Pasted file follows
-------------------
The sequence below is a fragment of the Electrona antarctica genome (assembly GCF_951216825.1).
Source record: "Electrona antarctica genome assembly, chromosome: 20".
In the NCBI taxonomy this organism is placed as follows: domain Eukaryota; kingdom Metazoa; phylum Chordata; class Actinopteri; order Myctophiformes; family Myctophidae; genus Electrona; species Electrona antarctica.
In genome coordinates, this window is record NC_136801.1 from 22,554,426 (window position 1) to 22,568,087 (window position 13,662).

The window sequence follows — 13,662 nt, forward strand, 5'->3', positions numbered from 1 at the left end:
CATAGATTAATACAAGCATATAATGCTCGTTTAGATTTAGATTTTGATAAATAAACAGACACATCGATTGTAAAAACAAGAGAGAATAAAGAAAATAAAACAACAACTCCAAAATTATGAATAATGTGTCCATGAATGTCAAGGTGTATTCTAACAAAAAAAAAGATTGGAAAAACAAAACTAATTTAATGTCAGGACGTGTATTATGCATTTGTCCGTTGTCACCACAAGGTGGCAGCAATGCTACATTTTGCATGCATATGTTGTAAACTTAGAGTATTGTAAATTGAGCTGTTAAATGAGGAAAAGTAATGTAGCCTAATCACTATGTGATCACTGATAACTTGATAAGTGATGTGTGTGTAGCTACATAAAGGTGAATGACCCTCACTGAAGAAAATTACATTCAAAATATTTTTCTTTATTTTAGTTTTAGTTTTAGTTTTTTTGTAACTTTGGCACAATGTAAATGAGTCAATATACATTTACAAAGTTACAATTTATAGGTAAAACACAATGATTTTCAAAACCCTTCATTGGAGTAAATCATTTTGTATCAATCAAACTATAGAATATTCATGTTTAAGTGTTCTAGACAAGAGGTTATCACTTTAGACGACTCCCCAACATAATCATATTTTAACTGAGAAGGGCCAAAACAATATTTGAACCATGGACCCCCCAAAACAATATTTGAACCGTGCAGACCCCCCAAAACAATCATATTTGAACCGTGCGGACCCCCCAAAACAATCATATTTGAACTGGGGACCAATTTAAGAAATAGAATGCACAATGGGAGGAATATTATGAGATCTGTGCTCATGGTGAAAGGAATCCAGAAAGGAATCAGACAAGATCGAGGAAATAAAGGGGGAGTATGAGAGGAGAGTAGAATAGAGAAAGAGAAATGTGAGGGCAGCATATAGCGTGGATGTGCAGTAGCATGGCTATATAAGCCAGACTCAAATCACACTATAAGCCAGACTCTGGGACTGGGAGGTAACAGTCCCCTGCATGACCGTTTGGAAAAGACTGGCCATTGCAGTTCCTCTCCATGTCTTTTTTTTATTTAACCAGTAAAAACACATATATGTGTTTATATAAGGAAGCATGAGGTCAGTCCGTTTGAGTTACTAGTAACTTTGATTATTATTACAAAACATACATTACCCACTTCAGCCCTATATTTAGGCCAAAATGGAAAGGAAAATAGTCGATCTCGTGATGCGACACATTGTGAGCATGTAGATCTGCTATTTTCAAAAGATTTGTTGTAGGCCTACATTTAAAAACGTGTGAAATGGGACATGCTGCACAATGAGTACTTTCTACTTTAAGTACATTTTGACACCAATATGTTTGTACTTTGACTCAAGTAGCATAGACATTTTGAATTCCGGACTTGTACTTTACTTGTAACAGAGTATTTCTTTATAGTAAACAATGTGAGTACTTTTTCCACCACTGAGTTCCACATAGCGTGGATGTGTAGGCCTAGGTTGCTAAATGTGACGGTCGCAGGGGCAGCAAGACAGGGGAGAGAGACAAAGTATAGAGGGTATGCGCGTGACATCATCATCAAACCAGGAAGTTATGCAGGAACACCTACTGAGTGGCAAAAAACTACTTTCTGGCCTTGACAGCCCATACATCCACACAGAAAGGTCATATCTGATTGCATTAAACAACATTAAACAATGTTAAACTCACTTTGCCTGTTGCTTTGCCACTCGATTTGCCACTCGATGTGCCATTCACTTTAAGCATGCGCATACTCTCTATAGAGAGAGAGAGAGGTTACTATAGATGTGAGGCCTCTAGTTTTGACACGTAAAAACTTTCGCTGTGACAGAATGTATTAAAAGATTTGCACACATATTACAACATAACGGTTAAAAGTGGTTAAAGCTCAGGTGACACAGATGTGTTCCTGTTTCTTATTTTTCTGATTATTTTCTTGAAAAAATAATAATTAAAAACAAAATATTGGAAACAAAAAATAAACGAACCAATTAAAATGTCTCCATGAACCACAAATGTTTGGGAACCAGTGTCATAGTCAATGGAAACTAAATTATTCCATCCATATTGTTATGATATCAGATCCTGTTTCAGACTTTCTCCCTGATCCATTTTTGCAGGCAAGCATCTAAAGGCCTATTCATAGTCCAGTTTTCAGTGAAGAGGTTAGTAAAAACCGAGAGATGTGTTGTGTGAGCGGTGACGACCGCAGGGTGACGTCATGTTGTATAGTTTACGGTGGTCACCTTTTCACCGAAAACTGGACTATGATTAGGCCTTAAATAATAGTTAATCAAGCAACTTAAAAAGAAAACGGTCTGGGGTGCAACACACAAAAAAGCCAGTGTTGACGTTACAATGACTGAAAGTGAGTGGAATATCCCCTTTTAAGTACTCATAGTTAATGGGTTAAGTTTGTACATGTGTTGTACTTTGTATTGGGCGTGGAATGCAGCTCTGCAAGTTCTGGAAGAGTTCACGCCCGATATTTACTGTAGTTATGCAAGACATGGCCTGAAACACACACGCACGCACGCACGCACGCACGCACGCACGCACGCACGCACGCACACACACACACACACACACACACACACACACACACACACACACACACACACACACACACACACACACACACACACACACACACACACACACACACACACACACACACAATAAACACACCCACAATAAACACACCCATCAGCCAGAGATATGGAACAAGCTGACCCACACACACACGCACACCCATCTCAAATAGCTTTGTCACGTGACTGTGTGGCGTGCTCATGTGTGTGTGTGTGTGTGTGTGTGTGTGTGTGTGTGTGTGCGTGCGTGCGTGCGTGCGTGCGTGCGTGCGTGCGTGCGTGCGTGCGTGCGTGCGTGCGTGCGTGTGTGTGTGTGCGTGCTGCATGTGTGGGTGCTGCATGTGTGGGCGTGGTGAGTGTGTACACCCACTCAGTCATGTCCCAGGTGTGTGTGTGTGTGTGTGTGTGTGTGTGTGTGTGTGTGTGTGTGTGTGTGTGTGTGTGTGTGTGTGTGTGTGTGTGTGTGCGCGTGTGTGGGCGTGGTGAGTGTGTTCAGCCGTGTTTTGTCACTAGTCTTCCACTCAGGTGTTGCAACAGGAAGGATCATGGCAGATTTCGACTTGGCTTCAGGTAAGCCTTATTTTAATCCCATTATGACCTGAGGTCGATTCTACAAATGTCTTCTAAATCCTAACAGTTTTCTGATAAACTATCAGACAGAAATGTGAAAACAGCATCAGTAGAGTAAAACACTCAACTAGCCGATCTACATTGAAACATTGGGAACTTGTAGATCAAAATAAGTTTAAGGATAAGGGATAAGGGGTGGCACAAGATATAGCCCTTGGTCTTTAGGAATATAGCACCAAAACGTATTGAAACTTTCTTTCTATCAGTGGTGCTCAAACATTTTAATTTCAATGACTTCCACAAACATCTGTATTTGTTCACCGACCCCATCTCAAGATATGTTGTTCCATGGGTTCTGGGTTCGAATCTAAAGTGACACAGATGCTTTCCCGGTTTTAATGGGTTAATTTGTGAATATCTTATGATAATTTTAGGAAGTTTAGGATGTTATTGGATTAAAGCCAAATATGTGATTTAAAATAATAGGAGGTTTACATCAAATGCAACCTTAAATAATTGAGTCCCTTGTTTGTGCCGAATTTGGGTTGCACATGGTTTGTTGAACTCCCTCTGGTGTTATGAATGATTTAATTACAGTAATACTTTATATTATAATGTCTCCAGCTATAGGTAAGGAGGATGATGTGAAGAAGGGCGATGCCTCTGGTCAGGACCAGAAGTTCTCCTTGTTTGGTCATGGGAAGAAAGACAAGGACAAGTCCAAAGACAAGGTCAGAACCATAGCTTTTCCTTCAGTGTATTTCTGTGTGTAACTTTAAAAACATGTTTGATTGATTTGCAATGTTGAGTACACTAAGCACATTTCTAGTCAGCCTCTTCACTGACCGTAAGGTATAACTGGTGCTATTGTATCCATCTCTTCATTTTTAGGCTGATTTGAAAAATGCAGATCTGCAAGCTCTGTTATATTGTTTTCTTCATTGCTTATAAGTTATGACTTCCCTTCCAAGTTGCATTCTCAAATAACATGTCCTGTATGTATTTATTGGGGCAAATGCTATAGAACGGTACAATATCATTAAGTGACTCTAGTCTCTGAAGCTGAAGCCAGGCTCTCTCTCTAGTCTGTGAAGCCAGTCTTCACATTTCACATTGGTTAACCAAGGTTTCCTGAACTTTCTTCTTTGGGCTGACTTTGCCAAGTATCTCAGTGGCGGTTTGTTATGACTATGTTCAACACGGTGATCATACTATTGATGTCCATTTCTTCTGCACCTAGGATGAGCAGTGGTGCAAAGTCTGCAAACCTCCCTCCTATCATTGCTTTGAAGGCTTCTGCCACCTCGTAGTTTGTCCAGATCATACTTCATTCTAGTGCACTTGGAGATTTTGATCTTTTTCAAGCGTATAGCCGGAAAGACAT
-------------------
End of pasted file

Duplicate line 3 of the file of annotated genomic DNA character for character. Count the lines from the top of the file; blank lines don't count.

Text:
In the NCBI taxonomy this organism is placed as follows: domain Eukaryota; kingdom Metazoa; phylum Chordata; class Actinopteri; order Myctophiformes; family Myctophidae; genus Electrona; species Electrona antarctica.